What is the price of your product or service? Everyone has a price, thus you can forget about attaining a good ROI if you target a particular demographic but misjudge the pricing structure for this particular group of purchasers.
The price you decide on should be in line with your budget, reflect the value your customers perceive in your goods, and ensure a profit. Pricing has a significant impact on your company’s success and can affect your marketing plan, sales, and product demand. Businesses use a wide range of pricing techniques today, and each one has its own advantages, disadvantages, and purposes. And the one you decide to put into practice will depend on both what you’re offering and your brand’s identity.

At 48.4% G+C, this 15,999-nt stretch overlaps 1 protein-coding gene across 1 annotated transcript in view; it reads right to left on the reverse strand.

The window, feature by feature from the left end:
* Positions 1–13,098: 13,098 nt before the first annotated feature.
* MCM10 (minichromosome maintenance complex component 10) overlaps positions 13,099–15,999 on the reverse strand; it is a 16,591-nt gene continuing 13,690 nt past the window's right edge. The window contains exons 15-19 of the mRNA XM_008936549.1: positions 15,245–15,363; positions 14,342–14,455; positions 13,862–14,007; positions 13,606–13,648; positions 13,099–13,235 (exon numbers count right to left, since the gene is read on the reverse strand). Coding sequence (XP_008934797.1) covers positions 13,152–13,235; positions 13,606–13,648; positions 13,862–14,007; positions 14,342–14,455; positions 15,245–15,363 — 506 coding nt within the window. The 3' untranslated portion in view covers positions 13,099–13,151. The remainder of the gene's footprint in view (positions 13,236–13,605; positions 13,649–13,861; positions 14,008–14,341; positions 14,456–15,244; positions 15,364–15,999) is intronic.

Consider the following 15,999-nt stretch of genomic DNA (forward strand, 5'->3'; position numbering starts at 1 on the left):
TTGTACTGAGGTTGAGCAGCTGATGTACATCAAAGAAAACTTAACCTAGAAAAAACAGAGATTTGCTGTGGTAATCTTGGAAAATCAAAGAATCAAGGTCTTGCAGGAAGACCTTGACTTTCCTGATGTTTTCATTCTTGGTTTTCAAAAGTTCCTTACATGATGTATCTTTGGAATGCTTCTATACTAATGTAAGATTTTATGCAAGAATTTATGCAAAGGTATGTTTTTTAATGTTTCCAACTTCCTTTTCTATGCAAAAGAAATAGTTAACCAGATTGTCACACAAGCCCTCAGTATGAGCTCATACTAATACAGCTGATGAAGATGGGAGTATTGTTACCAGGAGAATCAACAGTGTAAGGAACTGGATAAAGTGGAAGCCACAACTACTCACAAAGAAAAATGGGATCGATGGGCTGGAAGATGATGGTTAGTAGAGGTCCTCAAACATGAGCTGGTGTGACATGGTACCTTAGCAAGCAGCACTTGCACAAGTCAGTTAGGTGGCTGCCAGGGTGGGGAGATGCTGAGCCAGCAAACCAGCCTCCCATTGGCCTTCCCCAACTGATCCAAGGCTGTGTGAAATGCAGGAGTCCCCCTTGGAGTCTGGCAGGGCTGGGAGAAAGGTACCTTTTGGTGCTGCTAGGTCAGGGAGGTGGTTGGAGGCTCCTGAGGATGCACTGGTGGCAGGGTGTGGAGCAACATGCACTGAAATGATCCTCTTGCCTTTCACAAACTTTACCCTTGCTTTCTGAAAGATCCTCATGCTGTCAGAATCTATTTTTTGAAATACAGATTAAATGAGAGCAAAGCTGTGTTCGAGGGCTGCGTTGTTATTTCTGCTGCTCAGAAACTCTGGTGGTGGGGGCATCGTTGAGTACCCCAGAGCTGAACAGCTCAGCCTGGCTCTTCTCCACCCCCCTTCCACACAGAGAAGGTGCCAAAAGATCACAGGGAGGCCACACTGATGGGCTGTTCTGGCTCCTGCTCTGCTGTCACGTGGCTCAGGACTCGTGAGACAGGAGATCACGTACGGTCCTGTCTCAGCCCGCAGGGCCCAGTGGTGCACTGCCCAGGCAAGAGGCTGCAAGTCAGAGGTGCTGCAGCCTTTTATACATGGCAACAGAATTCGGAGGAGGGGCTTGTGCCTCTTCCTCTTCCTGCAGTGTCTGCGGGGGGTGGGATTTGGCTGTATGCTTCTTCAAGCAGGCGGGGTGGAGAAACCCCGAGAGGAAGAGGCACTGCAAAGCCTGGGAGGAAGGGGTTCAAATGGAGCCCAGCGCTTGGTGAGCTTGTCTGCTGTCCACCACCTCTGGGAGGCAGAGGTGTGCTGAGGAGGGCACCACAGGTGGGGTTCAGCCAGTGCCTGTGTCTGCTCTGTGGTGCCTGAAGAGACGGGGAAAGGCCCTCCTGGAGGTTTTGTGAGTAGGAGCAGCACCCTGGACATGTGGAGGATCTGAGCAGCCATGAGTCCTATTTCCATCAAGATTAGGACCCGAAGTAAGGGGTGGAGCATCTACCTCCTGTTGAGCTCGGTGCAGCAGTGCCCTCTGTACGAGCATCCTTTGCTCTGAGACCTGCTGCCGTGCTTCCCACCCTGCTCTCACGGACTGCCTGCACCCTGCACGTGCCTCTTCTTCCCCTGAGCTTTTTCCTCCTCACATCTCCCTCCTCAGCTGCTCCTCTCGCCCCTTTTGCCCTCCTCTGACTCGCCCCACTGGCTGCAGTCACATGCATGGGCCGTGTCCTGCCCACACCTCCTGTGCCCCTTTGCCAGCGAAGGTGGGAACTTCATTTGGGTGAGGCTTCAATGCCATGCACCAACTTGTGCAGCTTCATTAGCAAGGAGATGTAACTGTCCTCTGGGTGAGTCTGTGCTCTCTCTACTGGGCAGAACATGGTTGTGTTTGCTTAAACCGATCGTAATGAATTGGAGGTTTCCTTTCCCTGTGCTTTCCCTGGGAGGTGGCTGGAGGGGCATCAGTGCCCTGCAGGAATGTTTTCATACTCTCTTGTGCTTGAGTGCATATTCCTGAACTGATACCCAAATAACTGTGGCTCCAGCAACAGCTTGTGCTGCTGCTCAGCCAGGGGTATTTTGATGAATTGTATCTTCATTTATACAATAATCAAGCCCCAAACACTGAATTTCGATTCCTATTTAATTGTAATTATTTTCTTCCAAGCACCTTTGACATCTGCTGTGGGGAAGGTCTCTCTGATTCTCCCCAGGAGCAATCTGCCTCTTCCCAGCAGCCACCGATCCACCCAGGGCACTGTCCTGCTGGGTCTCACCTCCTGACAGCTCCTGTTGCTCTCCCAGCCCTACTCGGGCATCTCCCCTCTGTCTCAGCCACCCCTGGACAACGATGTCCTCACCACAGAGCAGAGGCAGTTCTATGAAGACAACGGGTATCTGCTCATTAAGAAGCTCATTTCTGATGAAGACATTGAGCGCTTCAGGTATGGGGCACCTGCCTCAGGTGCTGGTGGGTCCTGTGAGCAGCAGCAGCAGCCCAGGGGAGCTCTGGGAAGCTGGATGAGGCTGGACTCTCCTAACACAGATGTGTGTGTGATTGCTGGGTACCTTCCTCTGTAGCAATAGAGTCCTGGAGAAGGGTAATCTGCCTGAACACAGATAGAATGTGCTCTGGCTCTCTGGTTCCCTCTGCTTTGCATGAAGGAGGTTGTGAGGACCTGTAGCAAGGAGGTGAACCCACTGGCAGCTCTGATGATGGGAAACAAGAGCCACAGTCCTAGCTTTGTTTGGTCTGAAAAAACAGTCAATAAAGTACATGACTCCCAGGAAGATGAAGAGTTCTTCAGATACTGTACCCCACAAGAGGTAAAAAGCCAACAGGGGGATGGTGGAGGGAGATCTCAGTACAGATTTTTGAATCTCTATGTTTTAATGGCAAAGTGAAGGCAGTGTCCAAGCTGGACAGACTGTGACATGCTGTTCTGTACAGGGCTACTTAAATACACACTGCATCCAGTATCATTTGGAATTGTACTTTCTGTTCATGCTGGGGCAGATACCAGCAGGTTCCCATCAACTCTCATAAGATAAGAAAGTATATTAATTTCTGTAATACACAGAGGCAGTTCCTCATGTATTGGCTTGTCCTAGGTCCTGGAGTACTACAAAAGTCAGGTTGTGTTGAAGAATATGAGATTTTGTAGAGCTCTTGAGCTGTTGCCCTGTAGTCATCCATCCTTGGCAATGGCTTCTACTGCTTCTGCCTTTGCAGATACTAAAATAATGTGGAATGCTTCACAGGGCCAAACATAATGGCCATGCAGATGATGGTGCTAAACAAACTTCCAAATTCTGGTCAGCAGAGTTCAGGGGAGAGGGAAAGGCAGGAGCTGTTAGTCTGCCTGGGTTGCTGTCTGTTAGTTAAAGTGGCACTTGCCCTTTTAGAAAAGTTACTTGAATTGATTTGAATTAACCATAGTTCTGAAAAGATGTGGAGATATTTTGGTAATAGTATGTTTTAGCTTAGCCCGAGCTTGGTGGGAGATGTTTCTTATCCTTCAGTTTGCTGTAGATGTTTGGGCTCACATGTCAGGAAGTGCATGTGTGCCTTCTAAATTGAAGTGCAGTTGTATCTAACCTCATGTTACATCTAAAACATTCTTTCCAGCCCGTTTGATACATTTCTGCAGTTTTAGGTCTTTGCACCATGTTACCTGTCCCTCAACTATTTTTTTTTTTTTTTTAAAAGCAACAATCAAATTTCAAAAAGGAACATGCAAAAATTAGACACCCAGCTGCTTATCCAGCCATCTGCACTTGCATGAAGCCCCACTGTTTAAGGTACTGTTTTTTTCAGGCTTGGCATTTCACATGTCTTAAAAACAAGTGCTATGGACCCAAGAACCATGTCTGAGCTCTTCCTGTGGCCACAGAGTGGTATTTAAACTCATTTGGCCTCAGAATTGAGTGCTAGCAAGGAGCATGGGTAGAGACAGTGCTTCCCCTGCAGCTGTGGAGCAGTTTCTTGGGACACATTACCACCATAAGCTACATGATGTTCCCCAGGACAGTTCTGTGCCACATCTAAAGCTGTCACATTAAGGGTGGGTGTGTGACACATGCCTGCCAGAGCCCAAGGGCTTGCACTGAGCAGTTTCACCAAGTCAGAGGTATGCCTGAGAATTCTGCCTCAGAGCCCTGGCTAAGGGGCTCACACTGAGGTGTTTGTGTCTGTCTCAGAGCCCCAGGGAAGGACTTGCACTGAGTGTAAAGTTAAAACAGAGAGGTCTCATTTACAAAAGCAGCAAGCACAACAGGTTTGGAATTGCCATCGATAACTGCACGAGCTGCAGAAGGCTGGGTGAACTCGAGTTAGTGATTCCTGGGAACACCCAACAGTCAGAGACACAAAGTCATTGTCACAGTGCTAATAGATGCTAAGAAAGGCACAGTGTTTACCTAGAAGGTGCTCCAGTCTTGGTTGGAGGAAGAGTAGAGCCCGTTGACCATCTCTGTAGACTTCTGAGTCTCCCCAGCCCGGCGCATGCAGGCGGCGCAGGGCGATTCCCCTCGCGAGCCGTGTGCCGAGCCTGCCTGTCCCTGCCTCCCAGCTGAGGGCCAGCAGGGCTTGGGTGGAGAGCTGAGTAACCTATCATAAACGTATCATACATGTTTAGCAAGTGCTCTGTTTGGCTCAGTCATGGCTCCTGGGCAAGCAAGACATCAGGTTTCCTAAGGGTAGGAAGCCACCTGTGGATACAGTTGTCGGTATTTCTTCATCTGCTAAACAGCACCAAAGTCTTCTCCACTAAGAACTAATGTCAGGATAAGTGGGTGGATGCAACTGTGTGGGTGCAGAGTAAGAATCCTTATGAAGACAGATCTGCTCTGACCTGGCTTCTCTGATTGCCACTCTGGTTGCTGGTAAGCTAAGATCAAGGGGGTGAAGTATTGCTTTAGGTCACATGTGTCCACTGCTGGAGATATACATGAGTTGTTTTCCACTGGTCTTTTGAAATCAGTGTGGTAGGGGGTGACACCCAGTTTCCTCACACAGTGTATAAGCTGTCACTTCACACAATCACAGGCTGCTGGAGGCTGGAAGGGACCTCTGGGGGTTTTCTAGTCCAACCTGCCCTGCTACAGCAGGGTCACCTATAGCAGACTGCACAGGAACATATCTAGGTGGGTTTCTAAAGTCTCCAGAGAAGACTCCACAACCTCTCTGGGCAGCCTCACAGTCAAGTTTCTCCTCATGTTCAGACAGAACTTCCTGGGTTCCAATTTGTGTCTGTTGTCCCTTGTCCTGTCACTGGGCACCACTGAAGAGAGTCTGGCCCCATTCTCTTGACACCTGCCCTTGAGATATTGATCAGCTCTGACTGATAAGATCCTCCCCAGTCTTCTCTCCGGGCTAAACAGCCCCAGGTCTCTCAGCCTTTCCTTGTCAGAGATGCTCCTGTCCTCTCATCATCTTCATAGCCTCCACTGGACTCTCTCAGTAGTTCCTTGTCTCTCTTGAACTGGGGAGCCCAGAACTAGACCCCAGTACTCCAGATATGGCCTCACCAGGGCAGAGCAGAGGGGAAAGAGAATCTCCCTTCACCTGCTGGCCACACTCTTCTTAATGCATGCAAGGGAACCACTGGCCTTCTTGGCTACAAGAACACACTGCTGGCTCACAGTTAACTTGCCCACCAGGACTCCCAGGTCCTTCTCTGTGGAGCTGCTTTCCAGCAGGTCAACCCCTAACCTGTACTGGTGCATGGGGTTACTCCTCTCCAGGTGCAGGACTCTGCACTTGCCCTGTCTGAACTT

6 Common Pricing Strategies:
- Price skimming: setting a high price for your product and then progressively lowering it over time is known as price skimming.
- Competition-based pricing: pricing based on the level of competition in the market means comparing your price to that of the competition and setting it either slightly higher or lower.
- Economy pricing: pricing with an eye toward consumers looking for a deal or a low price is known as economy pricing.
- Premium pricing: putting a high price on your products is known as premium pricing. For this method to work, the product or service must first be of a high calibre before being given the “luxury” name.
- Value-based pricing: value-based pricing is the practice of determining a product’s price based on what a consumer is prepared to pay and how much they value your company’s reputation and your goods.
- Cost-plus pricing: this strategy bases prices simply on your product’s production costs, then adds a markup to prevent losses.